The evidence does not support the defendants' contentions that they exercised reasonable diligence to continue to produce oil under the lease. The evidence shows that the defendants did not run any of the oil wells after December 1998. This is not a case where an interruption in production occurred because of a mechanical breakdown, vandalism, or some other problem beyond the control of the operator. See, e.g., Smith v. Duncan, 230 Ill. App. 3d 164, 595 N.E.2d 645 (1992). One of the reasons offered for the defendants' failure to run the pumps and to produce oil was the depressed price of oil. Though a depressed market may have rendered it unprofitable to operate the lease, it did not prevent the operation of the wells. We have reviewed the lease and have found no provision excusing production and marketing in the event that the oil market becomes depressed. The depressed price of oil was not contracted against. Consequently, it cannot be used to justify nonproduction, and it does not prevent a lapse of the lease where production has been shut down.

The trial court also considered and rejected the defendants' claims that the plaintiffs interfered with their ability to tend to the wells. There was conflicting testimony regarding when "no trespass" signs had been placed near the lease roads and whether discing prevented the defendants from using the lease roads. The trial court apparently accepted Herbert Dart's testimony that the signs had been placed at the time the lawsuit was filed and that the discing had never before prevented the defendants from using the lease roads in order to tend to the wells. In a bench trial, the trial court, as the fact finder, is in a superior position to assess credibility and resolve conflicts in the testimony, and we will not second-guess the trial court on those issues absent a finding that its decision was against the manifest weight of the evidence. See Powers v. Bridgeport Oil Co., 238 Ill. 397, 401, 87 N.E. 381 (1909); Kalata v. Anheuser-Busch Cos., 144 Ill. 2d 425, 433, 581 N.E.2d 656, 660 (1991). The trial court properly rejected the defendants' claim that their attention to production was diverted due to the complaints filed with the Office of Mines. This is not a case where the issue involved the validity of the lease. See, e.g., Maschhoff v. Klockenkemper, 317 Ill. App. 3d 554, 740 N.E.2d 830 (2000). According to the record, the subject of the complaints involved safety and production issues. The defendants have not shown that the complaints were unfounded or were so numerous that they interfered with ongoing operations of the lease and constituted harassment.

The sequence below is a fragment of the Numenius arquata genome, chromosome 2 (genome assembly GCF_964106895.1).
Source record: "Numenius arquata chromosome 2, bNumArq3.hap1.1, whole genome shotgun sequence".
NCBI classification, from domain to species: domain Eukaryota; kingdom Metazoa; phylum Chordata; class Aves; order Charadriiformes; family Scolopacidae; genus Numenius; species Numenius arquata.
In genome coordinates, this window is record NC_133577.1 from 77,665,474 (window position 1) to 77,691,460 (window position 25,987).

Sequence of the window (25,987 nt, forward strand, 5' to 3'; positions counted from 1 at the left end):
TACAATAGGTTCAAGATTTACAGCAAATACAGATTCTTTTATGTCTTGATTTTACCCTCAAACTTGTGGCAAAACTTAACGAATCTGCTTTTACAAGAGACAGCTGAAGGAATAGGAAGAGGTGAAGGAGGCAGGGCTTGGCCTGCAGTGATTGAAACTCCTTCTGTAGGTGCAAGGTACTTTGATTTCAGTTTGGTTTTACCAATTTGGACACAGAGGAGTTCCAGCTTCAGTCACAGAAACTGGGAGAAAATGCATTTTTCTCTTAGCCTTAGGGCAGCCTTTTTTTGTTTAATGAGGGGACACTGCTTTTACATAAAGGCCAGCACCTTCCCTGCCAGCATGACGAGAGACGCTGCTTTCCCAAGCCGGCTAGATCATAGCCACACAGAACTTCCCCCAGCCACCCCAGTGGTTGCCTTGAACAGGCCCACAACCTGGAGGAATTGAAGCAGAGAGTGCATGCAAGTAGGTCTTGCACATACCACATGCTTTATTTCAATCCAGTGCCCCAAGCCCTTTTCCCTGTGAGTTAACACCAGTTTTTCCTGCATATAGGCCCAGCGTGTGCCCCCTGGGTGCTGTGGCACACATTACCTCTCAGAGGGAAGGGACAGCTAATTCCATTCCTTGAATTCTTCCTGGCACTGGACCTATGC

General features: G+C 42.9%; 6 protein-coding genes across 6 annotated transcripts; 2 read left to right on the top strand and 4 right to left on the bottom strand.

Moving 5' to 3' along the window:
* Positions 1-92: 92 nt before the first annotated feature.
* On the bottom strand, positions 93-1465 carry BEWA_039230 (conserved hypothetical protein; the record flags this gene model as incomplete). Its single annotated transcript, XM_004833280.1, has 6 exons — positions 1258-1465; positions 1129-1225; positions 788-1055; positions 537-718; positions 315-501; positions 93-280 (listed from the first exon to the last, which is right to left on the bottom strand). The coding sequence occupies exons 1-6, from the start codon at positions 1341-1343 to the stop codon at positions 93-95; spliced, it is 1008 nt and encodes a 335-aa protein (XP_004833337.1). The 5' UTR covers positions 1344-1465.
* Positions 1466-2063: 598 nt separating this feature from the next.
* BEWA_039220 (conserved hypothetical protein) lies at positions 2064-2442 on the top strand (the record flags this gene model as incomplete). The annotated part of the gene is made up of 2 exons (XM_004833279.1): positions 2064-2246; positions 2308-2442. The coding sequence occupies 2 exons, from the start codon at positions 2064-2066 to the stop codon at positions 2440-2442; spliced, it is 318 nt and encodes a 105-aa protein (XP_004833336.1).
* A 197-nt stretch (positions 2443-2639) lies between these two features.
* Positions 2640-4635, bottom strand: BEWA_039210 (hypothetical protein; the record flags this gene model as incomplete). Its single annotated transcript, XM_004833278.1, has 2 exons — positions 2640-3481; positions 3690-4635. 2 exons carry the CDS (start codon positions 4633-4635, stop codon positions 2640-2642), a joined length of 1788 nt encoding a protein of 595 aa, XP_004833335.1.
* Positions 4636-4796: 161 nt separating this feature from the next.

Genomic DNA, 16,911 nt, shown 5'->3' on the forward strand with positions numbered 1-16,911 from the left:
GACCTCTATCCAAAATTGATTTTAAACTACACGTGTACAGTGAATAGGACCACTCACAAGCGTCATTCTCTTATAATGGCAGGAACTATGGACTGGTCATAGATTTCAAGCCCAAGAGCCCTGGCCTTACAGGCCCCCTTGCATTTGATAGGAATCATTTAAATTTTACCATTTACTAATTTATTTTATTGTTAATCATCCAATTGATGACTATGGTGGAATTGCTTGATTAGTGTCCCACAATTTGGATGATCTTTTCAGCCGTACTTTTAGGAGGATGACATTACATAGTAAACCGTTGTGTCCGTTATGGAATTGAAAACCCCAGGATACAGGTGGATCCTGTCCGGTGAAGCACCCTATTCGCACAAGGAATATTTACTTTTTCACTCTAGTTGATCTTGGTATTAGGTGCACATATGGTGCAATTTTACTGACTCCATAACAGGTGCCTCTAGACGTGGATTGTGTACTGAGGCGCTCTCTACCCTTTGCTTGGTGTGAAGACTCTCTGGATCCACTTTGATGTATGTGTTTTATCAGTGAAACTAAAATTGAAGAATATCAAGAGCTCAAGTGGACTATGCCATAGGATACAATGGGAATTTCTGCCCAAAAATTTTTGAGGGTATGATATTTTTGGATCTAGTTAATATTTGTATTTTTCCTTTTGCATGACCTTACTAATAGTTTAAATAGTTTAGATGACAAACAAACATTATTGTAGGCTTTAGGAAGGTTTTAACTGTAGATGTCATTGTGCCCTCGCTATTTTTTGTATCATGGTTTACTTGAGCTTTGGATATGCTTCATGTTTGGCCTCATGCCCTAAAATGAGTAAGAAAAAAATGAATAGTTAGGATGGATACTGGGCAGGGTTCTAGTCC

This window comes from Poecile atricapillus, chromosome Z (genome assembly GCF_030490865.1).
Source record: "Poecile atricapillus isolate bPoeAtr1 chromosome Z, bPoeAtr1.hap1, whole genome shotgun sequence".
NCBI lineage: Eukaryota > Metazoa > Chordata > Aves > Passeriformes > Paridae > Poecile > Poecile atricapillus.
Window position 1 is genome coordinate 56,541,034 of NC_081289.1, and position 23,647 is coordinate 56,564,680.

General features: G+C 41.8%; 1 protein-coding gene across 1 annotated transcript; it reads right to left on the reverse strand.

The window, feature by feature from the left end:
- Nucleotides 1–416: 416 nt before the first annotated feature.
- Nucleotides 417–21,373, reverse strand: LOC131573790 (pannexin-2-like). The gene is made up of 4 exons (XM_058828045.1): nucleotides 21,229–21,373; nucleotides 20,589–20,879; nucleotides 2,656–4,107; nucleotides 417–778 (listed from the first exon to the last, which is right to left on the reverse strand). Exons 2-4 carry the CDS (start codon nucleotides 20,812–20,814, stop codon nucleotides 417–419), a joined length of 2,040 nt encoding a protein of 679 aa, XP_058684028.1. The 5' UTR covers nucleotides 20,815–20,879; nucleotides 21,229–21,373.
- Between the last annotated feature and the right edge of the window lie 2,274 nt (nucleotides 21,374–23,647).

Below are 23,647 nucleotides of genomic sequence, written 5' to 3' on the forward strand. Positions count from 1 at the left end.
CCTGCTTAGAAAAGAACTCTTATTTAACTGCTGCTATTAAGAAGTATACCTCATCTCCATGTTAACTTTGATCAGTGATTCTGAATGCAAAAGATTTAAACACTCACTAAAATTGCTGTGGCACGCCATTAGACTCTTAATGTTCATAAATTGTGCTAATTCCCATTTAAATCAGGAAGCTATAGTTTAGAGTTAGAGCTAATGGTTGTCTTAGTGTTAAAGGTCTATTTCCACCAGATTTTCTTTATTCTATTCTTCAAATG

There is sufficient evidence in the record to support the trial court's findings that the cessation of production was not temporary and that the lease terminated under the terms of the habendum clause, and its decision is not against the manifest weight of the evidence.

Accordingly, the judgment of the circuit court is affirmed.

Affirmed.

GOLDENHERSH and DONOVAN, JJ., concur.